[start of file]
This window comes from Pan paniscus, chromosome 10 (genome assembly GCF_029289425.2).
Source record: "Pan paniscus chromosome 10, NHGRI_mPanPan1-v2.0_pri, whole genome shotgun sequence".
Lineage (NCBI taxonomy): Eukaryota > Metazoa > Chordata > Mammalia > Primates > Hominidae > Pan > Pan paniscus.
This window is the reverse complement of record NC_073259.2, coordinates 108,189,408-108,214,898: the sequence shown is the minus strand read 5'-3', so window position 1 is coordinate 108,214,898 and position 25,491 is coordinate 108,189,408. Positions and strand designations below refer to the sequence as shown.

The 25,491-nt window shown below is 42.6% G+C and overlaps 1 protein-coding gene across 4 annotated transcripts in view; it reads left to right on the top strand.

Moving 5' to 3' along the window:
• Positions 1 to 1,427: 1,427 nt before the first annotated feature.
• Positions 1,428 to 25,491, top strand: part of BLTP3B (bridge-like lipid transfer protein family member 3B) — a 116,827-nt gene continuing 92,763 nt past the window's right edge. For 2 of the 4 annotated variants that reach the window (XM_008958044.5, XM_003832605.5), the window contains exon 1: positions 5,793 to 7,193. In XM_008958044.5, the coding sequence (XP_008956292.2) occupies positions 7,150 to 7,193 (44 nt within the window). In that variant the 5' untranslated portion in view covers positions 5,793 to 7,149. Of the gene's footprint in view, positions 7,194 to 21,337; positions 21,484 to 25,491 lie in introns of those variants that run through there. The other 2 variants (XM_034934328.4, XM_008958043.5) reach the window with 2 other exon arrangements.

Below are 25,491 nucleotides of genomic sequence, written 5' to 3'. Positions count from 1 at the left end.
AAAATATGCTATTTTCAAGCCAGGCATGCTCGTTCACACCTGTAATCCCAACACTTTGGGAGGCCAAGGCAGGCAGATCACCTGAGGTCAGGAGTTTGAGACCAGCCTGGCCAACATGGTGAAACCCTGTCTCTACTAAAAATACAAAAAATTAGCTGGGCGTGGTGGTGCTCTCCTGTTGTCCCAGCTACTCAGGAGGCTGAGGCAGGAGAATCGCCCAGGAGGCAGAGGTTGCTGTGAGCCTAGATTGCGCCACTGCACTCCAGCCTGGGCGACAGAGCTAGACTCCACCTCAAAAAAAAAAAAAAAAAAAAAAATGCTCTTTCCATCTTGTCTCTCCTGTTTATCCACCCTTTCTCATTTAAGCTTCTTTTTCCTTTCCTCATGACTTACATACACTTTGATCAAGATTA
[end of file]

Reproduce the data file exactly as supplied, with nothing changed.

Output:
This window comes from Pan paniscus, chromosome 10 (genome assembly GCF_029289425.2).
Source record: "Pan paniscus chromosome 10, NHGRI_mPanPan1-v2.0_pri, whole genome shotgun sequence".
Lineage (NCBI taxonomy): Eukaryota > Metazoa > Chordata > Mammalia > Primates > Hominidae > Pan > Pan paniscus.
This window is the reverse complement of record NC_073259.2, coordinates 108,189,408-108,214,898: the sequence shown is the minus strand read 5'-3', so window position 1 is coordinate 108,214,898 and position 25,491 is coordinate 108,189,408. Positions and strand designations below refer to the sequence as shown.

The 25,491-nt window shown below is 42.6% G+C and overlaps 1 protein-coding gene across 4 annotated transcripts in view; it reads left to right on the top strand.

Moving 5' to 3' along the window:
• Positions 1 to 1,427: 1,427 nt before the first annotated feature.
• Positions 1,428 to 25,491, top strand: part of BLTP3B (bridge-like lipid transfer protein family member 3B) — a 116,827-nt gene continuing 92,763 nt past the window's right edge. For 2 of the 4 annotated variants that reach the window (XM_008958044.5, XM_003832605.5), the window contains exon 1: positions 5,793 to 7,193. In XM_008958044.5, the coding sequence (XP_008956292.2) occupies positions 7,150 to 7,193 (44 nt within the window). In that variant the 5' untranslated portion in view covers positions 5,793 to 7,149. Of the gene's footprint in view, positions 7,194 to 21,337; positions 21,484 to 25,491 lie in introns of those variants that run through there. The other 2 variants (XM_034934328.4, XM_008958043.5) reach the window with 2 other exon arrangements.

Below are 25,491 nucleotides of genomic sequence, written 5' to 3'. Positions count from 1 at the left end.
AAAATATGCTATTTTCAAGCCAGGCATGCTCGTTCACACCTGTAATCCCAACACTTTGGGAGGCCAAGGCAGGCAGATCACCTGAGGTCAGGAGTTTGAGACCAGCCTGGCCAACATGGTGAAACCCTGTCTCTACTAAAAATACAAAAAATTAGCTGGGCGTGGTGGTGCTCTCCTGTTGTCCCAGCTACTCAGGAGGCTGAGGCAGGAGAATCGCCCAGGAGGCAGAGGTTGCTGTGAGCCTAGATTGCGCCACTGCACTCCAGCCTGGGCGACAGAGCTAGACTCCACCTCAAAAAAAAAAAAAAAAAAAAAAATGCTCTTTCCATCTTGTCTCTCCTGTTTATCCACCCTTTCTCATTTAAGCTTCTTTTTCCTTTCCTCATGACTTACATACACTTTGATCAAGATTA